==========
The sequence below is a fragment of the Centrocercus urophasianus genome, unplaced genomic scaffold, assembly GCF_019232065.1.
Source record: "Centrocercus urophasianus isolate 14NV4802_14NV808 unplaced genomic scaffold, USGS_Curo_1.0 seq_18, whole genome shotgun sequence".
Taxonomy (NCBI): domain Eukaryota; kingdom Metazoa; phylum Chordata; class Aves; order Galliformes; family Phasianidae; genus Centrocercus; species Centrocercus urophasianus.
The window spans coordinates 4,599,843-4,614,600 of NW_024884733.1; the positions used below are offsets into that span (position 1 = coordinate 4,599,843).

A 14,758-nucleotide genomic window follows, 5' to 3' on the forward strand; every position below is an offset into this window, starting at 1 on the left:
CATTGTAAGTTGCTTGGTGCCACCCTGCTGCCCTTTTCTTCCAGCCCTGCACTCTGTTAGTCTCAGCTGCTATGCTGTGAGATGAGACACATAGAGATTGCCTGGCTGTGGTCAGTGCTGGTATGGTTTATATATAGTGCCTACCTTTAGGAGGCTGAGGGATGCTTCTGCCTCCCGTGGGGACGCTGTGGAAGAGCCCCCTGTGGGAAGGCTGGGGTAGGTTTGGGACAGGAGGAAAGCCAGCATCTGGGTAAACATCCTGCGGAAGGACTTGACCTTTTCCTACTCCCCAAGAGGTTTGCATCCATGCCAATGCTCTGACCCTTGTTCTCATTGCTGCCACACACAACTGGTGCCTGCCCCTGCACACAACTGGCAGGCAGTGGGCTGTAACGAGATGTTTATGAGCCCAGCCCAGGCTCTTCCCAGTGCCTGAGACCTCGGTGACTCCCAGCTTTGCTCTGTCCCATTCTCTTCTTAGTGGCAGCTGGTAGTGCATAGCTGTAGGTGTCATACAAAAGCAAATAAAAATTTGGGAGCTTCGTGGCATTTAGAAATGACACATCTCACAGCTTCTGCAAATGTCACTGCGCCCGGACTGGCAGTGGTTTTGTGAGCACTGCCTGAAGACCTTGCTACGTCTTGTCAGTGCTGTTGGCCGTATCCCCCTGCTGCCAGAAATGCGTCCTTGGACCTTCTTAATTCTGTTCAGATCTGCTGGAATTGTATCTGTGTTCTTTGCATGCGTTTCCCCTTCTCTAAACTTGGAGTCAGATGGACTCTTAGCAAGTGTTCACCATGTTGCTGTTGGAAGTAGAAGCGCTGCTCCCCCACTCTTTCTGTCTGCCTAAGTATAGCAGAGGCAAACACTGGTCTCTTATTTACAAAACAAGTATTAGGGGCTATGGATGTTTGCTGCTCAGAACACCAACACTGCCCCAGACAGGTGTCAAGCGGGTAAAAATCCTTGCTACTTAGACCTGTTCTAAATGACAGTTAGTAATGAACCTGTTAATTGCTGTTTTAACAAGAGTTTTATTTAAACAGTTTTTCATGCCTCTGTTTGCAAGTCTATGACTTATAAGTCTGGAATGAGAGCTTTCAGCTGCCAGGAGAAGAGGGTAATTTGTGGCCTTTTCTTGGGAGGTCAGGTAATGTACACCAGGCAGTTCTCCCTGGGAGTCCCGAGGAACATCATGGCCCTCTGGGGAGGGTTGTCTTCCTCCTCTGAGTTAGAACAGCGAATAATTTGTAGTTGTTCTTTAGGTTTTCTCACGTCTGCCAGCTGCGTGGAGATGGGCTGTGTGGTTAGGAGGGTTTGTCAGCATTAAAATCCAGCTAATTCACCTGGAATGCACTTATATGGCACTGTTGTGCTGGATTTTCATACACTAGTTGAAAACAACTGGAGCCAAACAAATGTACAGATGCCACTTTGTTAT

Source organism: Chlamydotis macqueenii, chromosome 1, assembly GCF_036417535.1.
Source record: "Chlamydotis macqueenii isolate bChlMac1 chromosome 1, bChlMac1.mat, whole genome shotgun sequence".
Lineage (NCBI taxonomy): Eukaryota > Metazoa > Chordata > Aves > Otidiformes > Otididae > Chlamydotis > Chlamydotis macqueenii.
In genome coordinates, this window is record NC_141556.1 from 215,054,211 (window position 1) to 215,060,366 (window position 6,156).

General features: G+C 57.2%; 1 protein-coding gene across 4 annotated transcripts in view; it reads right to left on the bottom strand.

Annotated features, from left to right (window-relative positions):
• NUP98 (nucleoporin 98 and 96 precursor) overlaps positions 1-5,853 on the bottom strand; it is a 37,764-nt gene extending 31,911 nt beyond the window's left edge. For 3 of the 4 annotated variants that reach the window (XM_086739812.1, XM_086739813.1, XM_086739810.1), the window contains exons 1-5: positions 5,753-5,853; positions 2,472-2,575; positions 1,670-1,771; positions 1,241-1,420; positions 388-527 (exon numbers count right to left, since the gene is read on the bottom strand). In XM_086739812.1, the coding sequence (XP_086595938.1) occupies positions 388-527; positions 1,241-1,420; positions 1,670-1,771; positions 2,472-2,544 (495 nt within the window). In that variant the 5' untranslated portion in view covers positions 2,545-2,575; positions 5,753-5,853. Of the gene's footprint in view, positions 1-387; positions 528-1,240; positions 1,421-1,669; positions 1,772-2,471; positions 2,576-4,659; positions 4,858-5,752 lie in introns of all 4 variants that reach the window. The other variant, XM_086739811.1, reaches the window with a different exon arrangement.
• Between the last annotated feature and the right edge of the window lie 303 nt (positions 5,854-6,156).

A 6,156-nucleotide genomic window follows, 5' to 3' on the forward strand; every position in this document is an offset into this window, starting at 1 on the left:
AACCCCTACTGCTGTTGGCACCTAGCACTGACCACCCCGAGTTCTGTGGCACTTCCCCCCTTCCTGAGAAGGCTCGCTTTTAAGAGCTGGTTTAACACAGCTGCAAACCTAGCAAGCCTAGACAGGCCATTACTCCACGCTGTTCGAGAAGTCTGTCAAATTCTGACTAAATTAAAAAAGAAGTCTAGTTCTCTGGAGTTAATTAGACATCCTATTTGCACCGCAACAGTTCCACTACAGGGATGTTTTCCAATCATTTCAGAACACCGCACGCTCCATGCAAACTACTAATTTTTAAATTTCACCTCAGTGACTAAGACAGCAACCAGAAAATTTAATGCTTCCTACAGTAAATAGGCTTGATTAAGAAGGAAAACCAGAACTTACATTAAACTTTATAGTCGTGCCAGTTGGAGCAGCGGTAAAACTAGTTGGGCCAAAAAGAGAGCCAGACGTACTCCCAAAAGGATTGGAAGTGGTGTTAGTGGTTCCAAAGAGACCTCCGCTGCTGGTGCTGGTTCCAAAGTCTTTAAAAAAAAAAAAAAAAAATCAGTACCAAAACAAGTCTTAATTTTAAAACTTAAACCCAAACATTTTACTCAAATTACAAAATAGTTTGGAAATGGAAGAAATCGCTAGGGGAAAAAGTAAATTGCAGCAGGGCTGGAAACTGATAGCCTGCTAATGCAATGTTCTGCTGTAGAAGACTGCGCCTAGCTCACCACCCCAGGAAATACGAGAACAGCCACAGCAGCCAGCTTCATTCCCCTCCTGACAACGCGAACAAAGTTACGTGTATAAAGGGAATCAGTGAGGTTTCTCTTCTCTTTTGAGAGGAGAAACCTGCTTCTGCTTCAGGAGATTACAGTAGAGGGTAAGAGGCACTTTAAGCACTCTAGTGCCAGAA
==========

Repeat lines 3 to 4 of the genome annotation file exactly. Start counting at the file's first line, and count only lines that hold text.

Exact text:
Taxonomy (NCBI): domain Eukaryota; kingdom Metazoa; phylum Chordata; class Aves; order Galliformes; family Phasianidae; genus Centrocercus; species Centrocercus urophasianus.
The window spans coordinates 4,599,843-4,614,600 of NW_024884733.1; the positions used below are offsets into that span (position 1 = coordinate 4,599,843).